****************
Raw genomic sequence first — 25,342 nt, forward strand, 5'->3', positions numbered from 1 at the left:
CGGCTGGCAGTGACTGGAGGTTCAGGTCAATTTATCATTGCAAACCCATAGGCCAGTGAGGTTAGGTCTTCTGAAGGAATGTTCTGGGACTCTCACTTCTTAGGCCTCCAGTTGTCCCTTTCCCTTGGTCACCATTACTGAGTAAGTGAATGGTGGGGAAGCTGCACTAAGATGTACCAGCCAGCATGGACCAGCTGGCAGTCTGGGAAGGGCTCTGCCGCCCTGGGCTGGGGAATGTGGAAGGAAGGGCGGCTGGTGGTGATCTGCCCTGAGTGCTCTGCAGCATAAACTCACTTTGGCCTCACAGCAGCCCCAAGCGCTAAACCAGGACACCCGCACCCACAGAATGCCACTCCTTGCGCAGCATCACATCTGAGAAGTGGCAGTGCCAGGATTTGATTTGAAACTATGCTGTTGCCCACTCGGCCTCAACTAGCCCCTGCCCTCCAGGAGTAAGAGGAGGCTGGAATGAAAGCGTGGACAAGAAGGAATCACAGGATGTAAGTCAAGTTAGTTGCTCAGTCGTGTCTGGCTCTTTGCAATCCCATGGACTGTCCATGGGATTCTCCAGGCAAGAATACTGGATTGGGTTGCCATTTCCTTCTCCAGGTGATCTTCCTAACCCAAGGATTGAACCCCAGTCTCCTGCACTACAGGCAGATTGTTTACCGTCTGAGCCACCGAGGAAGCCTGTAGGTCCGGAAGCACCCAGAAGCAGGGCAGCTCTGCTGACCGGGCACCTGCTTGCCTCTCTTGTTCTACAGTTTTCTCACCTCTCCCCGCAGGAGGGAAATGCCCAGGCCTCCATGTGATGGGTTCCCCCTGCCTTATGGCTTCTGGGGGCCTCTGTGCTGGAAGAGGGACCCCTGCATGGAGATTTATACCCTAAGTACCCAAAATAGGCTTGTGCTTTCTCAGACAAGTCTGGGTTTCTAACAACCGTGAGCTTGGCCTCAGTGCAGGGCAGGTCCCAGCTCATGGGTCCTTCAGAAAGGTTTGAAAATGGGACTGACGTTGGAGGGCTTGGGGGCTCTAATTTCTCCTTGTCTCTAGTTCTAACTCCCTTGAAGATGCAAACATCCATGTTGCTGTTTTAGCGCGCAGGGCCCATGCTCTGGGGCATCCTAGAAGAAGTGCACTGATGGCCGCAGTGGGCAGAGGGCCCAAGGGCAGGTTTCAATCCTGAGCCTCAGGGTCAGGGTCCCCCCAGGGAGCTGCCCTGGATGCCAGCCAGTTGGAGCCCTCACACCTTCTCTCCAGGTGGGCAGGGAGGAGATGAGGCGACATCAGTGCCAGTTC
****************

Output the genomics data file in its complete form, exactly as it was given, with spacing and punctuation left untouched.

Raw genomic sequence first — 25,342 nt, forward strand, 5'->3', positions numbered from 1 at the left:
CGGCTGGCAGTGACTGGAGGTTCAGGTCAATTTATCATTGCAAACCCATAGGCCAGTGAGGTTAGGTCTTCTGAAGGAATGTTCTGGGACTCTCACTTCTTAGGCCTCCAGTTGTCCCTTTCCCTTGGTCACCATTACTGAGTAAGTGAATGGTGGGGAAGCTGCACTAAGATGTACCAGCCAGCATGGACCAGCTGGCAGTCTGGGAAGGGCTCTGCCGCCCTGGGCTGGGGAATGTGGAAGGAAGGGCGGCTGGTGGTGATCTGCCCTGAGTGCTCTGCAGCATAAACTCACTTTGGCCTCACAGCAGCCCCAAGCGCTAAACCAGGACACCCGCACCCACAGAATGCCACTCCTTGCGCAGCATCACATCTGAGAAGTGGCAGTGCCAGGATTTGATTTGAAACTATGCTGTTGCCCACTCGGCCTCAACTAGCCCCTGCCCTCCAGGAGTAAGAGGAGGCTGGAATGAAAGCGTGGACAAGAAGGAATCACAGGATGTAAGTCAAGTTAGTTGCTCAGTCGTGTCTGGCTCTTTGCAATCCCATGGACTGTCCATGGGATTCTCCAGGCAAGAATACTGGATTGGGTTGCCATTTCCTTCTCCAGGTGATCTTCCTAACCCAAGGATTGAACCCCAGTCTCCTGCACTACAGGCAGATTGTTTACCGTCTGAGCCACCGAGGAAGCCTGTAGGTCCGGAAGCACCCAGAAGCAGGGCAGCTCTGCTGACCGGGCACCTGCTTGCCTCTCTTGTTCTACAGTTTTCTCACCTCTCCCCGCAGGAGGGAAATGCCCAGGCCTCCATGTGATGGGTTCCCCCTGCCTTATGGCTTCTGGGGGCCTCTGTGCTGGAAGAGGGACCCCTGCATGGAGATTTATACCCTAAGTACCCAAAATAGGCTTGTGCTTTCTCAGACAAGTCTGGGTTTCTAACAACCGTGAGCTTGGCCTCAGTGCAGGGCAGGTCCCAGCTCATGGGTCCTTCAGAAAGGTTTGAAAATGGGACTGACGTTGGAGGGCTTGGGGGCTCTAATTTCTCCTTGTCTCTAGTTCTAACTCCCTTGAAGATGCAAACATCCATGTTGCTGTTTTAGCGCGCAGGGCCCATGCTCTGGGGCATCCTAGAAGAAGTGCACTGATGGCCGCAGTGGGCAGAGGGCCCAAGGGCAGGTTTCAATCCTGAGCCTCAGGGTCAGGGTCCCCCCAGGGAGCTGCCCTGGATGCCAGCCAGTTGGAGCCCTCACACCTTCTCTCCAGGTGGGCAGGGAGGAGATGAGGCGACATCAGTGCCAGTTC